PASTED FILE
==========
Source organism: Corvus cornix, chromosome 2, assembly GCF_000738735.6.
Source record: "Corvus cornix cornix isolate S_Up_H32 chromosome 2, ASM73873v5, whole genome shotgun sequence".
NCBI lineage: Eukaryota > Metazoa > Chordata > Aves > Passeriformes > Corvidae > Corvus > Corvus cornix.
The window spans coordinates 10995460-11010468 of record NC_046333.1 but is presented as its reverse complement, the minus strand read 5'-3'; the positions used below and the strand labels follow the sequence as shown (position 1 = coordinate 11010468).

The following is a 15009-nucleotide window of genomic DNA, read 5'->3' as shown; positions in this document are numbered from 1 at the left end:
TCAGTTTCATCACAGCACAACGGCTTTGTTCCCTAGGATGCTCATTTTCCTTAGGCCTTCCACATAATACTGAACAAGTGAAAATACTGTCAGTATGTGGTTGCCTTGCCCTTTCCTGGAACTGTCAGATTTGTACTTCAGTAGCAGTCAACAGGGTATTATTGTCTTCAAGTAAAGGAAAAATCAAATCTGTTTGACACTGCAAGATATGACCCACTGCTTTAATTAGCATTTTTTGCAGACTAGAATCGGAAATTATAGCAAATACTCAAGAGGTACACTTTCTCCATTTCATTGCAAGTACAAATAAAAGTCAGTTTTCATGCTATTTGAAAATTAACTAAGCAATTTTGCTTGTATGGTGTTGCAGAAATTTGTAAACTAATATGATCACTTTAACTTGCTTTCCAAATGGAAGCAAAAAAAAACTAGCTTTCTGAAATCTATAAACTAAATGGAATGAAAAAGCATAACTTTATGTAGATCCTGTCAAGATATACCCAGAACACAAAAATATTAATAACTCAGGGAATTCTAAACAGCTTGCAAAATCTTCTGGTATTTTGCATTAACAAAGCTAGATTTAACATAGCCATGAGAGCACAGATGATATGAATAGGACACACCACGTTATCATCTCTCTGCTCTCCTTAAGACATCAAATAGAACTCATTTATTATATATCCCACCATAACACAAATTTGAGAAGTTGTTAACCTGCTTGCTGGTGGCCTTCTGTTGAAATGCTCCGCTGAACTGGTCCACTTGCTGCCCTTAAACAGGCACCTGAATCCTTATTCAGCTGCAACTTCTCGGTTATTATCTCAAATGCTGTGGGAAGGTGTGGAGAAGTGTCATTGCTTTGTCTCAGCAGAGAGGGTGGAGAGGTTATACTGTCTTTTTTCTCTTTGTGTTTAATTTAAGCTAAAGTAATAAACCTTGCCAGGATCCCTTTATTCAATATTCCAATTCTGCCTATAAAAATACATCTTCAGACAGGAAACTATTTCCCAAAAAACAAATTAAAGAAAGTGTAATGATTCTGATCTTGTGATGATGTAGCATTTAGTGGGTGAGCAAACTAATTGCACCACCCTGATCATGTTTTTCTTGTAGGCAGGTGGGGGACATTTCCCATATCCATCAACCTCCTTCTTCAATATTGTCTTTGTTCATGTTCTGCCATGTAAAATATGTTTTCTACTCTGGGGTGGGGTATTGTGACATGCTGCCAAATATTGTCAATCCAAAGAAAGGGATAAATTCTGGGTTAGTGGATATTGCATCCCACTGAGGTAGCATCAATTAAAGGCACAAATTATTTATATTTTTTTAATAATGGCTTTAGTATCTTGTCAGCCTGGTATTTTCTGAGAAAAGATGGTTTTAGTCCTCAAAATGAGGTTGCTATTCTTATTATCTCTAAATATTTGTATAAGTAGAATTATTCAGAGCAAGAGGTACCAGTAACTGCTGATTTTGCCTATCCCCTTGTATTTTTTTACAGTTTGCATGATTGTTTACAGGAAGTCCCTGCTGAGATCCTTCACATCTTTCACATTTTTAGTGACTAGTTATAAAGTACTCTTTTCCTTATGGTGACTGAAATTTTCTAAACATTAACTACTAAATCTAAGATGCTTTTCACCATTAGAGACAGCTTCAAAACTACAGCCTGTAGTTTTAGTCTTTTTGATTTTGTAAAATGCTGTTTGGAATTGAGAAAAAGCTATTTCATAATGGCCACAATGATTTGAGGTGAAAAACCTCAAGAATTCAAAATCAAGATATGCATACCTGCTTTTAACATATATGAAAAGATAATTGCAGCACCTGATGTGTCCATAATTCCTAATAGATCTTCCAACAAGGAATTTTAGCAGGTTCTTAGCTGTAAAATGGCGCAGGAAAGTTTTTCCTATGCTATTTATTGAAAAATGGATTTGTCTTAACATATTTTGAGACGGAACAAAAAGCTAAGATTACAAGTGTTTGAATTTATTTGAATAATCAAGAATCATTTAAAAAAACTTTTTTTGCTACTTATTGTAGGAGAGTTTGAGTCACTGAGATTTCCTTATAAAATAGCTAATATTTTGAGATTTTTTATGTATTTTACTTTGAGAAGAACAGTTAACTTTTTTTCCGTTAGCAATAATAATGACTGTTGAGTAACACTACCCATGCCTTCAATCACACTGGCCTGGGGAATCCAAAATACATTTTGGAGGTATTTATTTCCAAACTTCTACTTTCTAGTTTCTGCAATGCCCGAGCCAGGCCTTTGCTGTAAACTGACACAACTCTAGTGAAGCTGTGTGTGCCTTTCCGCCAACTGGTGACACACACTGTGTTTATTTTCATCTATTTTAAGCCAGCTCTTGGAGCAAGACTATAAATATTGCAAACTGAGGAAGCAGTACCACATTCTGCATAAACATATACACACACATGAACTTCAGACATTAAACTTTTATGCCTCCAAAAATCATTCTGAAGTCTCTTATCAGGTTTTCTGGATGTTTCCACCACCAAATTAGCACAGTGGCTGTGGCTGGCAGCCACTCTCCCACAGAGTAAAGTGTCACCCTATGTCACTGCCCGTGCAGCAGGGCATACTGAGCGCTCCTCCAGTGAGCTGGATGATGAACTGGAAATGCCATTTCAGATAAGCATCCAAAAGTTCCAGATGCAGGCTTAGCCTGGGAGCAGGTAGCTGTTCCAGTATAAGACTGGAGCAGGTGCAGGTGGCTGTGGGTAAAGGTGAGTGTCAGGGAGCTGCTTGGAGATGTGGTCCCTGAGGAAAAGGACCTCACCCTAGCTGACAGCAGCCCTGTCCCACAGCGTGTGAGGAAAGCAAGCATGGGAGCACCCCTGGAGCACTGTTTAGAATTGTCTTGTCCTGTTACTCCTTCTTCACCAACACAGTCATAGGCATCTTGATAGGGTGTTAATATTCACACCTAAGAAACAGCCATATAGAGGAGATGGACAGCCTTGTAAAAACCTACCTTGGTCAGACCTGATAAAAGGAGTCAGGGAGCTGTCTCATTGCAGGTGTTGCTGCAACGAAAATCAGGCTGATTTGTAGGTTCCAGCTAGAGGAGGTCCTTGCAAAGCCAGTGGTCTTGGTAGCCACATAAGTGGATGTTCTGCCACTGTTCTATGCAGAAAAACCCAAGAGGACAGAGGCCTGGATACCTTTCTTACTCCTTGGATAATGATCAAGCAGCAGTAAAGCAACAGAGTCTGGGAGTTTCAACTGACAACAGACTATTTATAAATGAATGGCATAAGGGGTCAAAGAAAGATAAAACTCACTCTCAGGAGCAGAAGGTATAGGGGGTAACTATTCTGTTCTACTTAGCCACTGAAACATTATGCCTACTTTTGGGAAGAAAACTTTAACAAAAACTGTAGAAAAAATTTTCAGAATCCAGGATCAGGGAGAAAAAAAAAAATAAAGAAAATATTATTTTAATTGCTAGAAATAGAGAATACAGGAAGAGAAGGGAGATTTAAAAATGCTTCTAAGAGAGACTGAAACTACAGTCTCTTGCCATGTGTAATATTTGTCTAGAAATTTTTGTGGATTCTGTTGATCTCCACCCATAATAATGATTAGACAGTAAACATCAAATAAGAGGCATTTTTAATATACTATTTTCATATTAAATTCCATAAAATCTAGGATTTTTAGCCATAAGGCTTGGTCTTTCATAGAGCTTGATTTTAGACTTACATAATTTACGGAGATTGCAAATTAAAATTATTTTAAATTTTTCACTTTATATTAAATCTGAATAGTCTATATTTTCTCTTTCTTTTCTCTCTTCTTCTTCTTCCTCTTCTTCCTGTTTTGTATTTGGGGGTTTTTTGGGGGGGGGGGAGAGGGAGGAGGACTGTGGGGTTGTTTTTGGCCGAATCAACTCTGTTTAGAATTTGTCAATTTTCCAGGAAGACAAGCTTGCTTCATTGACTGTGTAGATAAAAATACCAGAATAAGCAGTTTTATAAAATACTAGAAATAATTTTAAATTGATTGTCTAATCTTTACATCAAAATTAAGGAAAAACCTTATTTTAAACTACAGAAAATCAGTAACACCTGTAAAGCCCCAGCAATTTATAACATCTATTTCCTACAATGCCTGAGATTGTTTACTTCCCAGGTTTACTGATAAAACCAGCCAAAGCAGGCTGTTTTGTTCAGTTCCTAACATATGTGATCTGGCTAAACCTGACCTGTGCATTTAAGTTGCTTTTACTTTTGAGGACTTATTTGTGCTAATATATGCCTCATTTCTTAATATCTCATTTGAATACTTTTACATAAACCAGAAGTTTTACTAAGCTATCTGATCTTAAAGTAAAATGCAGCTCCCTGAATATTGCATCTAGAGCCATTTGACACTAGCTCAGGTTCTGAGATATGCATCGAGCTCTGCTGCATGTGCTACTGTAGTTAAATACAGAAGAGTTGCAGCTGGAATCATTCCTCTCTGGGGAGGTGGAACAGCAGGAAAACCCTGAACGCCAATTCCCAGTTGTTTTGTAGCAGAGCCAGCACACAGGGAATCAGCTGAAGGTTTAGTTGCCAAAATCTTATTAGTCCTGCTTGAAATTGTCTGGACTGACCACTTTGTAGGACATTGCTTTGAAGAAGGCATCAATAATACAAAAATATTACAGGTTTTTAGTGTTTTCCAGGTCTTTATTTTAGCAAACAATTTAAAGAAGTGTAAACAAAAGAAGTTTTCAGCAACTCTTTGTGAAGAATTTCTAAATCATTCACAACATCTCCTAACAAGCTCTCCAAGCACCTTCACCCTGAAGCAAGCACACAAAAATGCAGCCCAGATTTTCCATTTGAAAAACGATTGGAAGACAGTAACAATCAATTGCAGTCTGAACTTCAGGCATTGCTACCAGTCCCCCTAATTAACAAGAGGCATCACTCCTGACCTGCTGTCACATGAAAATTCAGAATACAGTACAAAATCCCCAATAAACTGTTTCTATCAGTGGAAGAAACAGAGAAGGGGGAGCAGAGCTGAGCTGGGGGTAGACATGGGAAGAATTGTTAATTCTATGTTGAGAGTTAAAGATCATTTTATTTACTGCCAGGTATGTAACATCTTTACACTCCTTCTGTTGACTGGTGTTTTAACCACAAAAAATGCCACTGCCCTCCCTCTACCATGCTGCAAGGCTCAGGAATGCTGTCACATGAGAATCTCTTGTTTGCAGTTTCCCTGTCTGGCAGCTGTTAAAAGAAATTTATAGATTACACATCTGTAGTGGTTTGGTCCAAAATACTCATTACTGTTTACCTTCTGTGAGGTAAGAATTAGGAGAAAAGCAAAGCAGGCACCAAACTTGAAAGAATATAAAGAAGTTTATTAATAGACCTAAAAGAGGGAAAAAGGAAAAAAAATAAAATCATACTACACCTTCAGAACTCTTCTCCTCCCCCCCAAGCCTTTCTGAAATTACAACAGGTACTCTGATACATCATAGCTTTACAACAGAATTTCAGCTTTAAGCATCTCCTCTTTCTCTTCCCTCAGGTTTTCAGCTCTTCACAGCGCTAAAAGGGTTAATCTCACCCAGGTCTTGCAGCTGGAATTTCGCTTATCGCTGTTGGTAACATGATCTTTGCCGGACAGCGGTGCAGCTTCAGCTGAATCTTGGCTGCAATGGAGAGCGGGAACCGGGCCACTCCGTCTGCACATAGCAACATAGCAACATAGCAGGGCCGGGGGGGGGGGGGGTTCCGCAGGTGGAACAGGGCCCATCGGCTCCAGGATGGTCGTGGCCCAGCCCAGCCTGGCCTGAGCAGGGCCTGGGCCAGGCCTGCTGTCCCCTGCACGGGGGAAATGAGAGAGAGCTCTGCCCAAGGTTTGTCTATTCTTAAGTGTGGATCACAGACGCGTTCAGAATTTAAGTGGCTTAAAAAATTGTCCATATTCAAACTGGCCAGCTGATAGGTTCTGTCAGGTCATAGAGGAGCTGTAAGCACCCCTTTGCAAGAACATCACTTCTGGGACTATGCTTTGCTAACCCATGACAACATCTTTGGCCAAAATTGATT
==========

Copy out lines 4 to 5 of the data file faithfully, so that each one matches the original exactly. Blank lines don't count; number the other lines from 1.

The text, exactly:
The window spans coordinates 10995460-11010468 of record NC_046333.1 but is presented as its reverse complement, the minus strand read 5'-3'; the positions used below and the strand labels follow the sequence as shown (position 1 = coordinate 11010468).

The following is a 15009-nucleotide window of genomic DNA, read 5'->3' as shown; positions in this document are numbered from 1 at the left end: